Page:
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If the garden thermometer had a setting that read “hot as balls” that’s what it would have read the past 3 days. Scorching heat with the heat index hitting 107 degrees by 9:00am. The heat wave has consumed most of the Midwest but has past on today, you’re welcome New York and Philly.

Thank You to Farm n Wife for doing a quick piece on us. See it here.

Here’s a bunch of pics of how the garden is doing.

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Here’s a list of my tips to grow more veggies, keeps animals away, water the right way and more!

  1. Make plant markers by using an old mini blind. Take the slats, cut them with scissors and use a Sharpie. Go to Goodwill if you don’t have any. You can get one for .50 cents.
  2. Keep deer away from your garden by using human hair. I save my clippings when I buzz my head or you can go to your local hairdresser and ask for hair, they may look at you weird but they’re happy to get rid of it. Sprinkle it around the perimeter and replace every couple weeks or after a big rain.
  3. Use coffee grounds to fertilize your soil. Go to a local coffee shop and ask for their spent grounds. They save them at my shop for gardeners and have a sack behind the counter.
  4. If starting vegetables from seed is intimidating, try radishes. They’re really easy and go from seed to fruit in 35 Days.
  5.  Also, to keep deer and other animals out of the garden, pee on the fence posts. This is easier if you’re a guy but if you’re a gal, be happy about multiple orgasms.
  6. To trap critters, I’ve had the best luck with the following bait; Raccoons love marshmallows and cat food. Rabbits like carrots (duhh) but love brussel sprouts and spray the trap with apple cider. Ground Hogs love apples and mice well…peanut butter is all you need.
  7. Don’t water during the day. It’s useless and a waste. Most of it will evaporate and if you water the plant, the sun can burn it up (think of water droplets as tiny magnifying glasses). Always water at the base. Keep in mind vegetables are made up of mostly water. A tomato is 90-95% water.
  8. If you want to get children interested in gardening, stay away from root vegetables. They can’t see the growth and understand what’s going on underneath the ground and can’t visualize it. Stick with tomatoes, cucumbers, peppers, pumpkins and corn. The changes are visually stunning and fun to watch.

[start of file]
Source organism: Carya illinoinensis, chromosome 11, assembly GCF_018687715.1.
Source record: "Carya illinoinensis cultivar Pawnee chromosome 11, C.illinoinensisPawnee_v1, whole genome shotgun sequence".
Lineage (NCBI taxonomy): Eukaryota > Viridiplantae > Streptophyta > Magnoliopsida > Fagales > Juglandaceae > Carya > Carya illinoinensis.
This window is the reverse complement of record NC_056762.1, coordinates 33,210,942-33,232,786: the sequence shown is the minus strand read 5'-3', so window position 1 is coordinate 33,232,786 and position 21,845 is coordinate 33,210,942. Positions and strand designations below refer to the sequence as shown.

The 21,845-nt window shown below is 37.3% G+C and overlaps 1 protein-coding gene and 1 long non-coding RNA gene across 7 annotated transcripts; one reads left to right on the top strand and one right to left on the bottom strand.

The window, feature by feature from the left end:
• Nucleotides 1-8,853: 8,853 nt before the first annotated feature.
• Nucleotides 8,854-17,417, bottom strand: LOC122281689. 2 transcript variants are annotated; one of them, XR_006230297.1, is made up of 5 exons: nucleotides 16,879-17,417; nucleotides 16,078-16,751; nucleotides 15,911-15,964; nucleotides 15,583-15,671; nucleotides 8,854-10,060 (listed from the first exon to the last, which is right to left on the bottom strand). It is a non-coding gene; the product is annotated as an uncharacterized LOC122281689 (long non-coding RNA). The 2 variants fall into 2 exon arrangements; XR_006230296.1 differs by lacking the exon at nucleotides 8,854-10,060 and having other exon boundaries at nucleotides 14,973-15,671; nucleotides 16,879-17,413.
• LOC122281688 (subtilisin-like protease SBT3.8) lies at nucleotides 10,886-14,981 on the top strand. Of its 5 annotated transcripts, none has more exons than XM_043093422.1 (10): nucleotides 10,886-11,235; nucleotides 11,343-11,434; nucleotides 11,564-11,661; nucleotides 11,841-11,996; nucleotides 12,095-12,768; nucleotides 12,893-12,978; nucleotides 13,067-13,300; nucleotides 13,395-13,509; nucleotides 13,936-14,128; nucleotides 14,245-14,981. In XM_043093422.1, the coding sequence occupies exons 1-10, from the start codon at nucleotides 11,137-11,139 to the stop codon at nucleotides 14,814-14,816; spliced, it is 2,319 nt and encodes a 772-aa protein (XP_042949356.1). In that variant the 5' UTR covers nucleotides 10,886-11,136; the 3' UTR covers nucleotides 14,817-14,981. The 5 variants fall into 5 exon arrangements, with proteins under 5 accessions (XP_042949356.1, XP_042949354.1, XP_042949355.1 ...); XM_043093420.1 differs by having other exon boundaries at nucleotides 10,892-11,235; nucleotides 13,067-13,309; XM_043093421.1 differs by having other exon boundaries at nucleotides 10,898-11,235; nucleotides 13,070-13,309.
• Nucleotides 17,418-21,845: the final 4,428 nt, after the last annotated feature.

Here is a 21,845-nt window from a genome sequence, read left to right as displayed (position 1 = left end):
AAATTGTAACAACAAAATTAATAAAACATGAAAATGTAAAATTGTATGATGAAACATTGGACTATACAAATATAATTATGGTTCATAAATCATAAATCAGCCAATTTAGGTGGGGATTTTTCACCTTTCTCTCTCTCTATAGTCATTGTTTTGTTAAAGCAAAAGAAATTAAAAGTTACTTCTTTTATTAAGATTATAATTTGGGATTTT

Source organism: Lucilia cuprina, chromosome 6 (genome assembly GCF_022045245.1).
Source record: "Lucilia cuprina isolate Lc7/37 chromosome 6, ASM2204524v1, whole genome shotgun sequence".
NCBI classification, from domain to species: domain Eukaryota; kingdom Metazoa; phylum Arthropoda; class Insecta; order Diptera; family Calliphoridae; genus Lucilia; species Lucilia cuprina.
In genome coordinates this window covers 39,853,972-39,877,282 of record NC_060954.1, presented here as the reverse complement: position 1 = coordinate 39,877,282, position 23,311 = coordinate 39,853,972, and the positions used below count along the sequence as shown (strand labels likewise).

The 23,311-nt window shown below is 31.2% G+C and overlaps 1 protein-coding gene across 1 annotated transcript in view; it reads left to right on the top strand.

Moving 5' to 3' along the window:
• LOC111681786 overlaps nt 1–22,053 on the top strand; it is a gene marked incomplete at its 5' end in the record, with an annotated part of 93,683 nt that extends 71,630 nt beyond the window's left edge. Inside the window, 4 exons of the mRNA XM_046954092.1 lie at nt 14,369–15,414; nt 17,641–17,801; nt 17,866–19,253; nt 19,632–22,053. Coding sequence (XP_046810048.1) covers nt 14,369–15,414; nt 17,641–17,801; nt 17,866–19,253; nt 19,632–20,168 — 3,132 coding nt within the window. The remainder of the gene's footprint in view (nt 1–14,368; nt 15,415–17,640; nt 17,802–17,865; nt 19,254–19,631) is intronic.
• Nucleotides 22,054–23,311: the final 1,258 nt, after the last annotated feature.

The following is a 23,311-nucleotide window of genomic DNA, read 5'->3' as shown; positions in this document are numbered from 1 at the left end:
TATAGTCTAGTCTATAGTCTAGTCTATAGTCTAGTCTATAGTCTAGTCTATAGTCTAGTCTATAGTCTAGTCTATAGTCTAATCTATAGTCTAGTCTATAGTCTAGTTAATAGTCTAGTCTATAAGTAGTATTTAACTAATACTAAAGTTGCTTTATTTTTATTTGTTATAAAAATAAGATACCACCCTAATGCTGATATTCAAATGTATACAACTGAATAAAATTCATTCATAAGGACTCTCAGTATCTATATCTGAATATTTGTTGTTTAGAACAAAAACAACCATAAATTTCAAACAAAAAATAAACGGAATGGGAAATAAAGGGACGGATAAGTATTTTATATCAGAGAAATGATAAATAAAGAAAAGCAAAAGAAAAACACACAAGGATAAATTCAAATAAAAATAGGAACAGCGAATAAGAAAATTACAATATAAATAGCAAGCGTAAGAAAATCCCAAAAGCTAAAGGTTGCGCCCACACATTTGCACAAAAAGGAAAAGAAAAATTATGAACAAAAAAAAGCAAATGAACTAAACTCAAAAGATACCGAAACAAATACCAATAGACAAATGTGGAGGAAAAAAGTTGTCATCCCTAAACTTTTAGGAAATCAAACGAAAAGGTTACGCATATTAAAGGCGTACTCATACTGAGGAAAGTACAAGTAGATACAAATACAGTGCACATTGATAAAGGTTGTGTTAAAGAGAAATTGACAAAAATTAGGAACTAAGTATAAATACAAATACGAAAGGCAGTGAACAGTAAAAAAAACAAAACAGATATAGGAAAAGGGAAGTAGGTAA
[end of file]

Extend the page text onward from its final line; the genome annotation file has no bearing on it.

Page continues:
9. Always plant flowers throughout your garden to attract pollinators. And besides, it atheistically pleasing.
  10. Grow organically and plant non-GMO seeds. Why put poison on something you’re going to eat. And if you’re growing organically, be sure your plants and seeds are not genetically modified. Why waste time gardening organically if you’re growing a tomato created by splicing fish dna and a strawberry?

On the topic of GMO’s….On Friday, The Farm Bill amendment that would have unambiguously given states the rights to label genetically modifiedingredients in food without fear of reprisal from biotech companies was been voted down in the Senate. The amendment, introduced by Bernie Sanders (I-VT), Barbara Boxer (D-CA) and Mark Begich (D-AK), was voted down by 73-26. If your Senator didn’t vote for it, call their office. Here’s a link to all the Senators from every state Click Here.

It was all over every major news corporation, wasn’t it? Ohh wait, it wasn’t covered by anyone.

Plug: My wife created a site of wonderful artwork; whimsical themes for children in a variety of mediums. She offers original works, archival reproductions and can also create custom artwork for those who request it.  Please visit her site by clicking on the banner above.

and finally a quick update on the farm…….in pictures. Happy Sunday everyone!

Lady bug on a bush bean plant

I need to trellis the peas.

Orange is my favorite color

Pumpkin patch is blowing up.